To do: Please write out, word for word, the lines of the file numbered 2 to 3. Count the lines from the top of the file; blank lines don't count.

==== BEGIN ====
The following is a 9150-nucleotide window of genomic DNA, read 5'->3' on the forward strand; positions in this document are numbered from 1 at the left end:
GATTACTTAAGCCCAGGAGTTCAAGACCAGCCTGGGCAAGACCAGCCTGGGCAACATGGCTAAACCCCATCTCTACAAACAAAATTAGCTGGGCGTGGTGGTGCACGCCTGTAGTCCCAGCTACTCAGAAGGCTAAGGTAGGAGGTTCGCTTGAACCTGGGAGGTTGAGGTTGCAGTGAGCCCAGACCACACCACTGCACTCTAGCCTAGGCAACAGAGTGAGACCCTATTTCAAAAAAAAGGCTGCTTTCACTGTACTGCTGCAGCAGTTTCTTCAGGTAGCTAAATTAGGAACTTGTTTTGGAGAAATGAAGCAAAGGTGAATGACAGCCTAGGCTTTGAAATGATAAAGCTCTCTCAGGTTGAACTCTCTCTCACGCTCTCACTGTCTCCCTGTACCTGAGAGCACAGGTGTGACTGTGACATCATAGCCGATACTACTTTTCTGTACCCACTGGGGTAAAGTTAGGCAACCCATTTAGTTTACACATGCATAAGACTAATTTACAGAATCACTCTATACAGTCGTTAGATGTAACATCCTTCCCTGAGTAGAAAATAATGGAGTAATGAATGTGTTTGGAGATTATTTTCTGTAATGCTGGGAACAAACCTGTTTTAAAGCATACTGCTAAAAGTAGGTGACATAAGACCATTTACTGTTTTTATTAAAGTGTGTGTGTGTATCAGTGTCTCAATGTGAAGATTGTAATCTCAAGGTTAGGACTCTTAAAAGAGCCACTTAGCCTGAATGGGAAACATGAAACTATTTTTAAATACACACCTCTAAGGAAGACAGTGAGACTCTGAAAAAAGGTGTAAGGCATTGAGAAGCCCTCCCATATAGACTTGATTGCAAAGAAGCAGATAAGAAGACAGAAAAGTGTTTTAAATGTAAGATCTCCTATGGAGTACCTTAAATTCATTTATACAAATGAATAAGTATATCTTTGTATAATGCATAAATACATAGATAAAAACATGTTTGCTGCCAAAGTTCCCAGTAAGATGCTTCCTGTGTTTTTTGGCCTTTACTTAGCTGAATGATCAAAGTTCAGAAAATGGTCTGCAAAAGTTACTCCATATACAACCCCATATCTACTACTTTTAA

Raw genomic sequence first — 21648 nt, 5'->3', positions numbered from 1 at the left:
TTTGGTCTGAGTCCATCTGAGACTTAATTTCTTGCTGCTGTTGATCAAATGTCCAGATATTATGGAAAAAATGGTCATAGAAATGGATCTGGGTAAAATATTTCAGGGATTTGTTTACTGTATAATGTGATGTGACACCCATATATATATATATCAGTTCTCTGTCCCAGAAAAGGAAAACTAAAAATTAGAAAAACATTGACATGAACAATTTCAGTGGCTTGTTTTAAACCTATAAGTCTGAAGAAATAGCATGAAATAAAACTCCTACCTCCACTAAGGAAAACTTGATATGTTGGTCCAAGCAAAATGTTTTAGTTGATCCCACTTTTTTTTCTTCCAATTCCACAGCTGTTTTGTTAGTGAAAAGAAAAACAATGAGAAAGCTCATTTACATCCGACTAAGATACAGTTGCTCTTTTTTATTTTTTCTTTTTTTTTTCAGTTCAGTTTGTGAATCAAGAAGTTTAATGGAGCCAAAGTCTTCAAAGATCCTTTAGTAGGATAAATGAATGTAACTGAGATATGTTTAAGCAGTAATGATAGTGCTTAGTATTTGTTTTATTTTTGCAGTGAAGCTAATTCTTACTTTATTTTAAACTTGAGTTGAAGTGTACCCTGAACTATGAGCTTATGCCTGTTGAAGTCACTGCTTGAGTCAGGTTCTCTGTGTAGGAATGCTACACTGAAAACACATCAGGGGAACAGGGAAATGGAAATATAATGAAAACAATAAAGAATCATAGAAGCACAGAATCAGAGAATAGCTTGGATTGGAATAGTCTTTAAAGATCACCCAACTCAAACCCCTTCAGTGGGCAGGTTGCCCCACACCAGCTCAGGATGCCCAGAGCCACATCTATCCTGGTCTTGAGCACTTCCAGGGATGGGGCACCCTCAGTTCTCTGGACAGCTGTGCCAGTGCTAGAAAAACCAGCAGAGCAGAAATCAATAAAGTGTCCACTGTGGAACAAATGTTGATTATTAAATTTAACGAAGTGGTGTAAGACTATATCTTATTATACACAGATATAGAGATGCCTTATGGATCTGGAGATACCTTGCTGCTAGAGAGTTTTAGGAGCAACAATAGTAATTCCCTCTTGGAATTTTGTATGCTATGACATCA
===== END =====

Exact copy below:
GATTACTTAAGCCCAGGAGTTCAAGACCAGCCTGGGCAAGACCAGCCTGGGCAACATGGCTAAACCCCATCTCTACAAACAAAATTAGCTGGGCGTGGTGGTGCACGCCTGTAGTCCCAGCTACTCAGAAGGCTAAGGTAGGAGGTTCGCTTGAACCTGGGAGGTTGAGGTTGCAGTGAGCCCAGACCACACCACTGCACTCTAGCCTAGGCAACAGAGTGAGACCCTATTTCAAAAAAAAGGCTGCTTTCACTGTACTGCTGCAGCAGTTTCTTCAGGTAGCTAAATTAGGAACTTGTTTTGGAGAAATGAAGCAAAGGTGAATGACAGCCTAGGCTTTGAAATGATAAAGCTCTCTCAGGTTGAACTCTCTCTCACGCTCTCACTGTCTCCCTGTACCTGAGAGCACAGGTGTGACTGTGACATCATAGCCGATACTACTTTTCTGTACCCACTGGGGTAAAGTTAGGCAACCCATTTAGTTTACACATGCATAAGACTAATTTACAGAATCACTCTATACAGTCGTTAGATGTAACATCCTTCCCTGAGTAGAAAATAATGGAGTAATGAATGTGTTTGGAGATTATTTTCTGTAATGCTGGGAACAAACCTGTTTTAAAGCATACTGCTAAAAGTAGGTGACATAAGACCATTTACTGTTTTTATTAAAGTGTGTGTGTGTATCAGTGTCTCAATGTGAAGATTGTAATCTCAAGGTTAGGACTCTTAAAAGAGCCACTTAGCCTGAATGGGAAACATGAAACTATTTTTAAATACACACCTCTAAGGAAGACAGTGAGACTCTGAAAAAAGGTGTAAGGCATTGAGAAGCCCTCCCATATAGACTTGATTGCAAAGAAGCAGATAAGAAGACAGAAAAGTGTTTTAAATGTAAGATCTCCTATGGAGTACCTTAAATTCATTTATACAAATGAATAAGTATATCTTTGTATAATGCATAAATACATAGATAAAAACATGTTTGCTGCCAAAGTTCCCAGTAAGATGCTTCCTGTGTTTTTTGGCCTTTACTTAGCTGAATGATCAAAGTTCAGAAAATGGTCTGCAAAAGTTACTCCATATACAACCCCATATCTACTACTTTTAA

Raw genomic sequence first — 21648 nt, 5'->3', positions numbered from 1 at the left: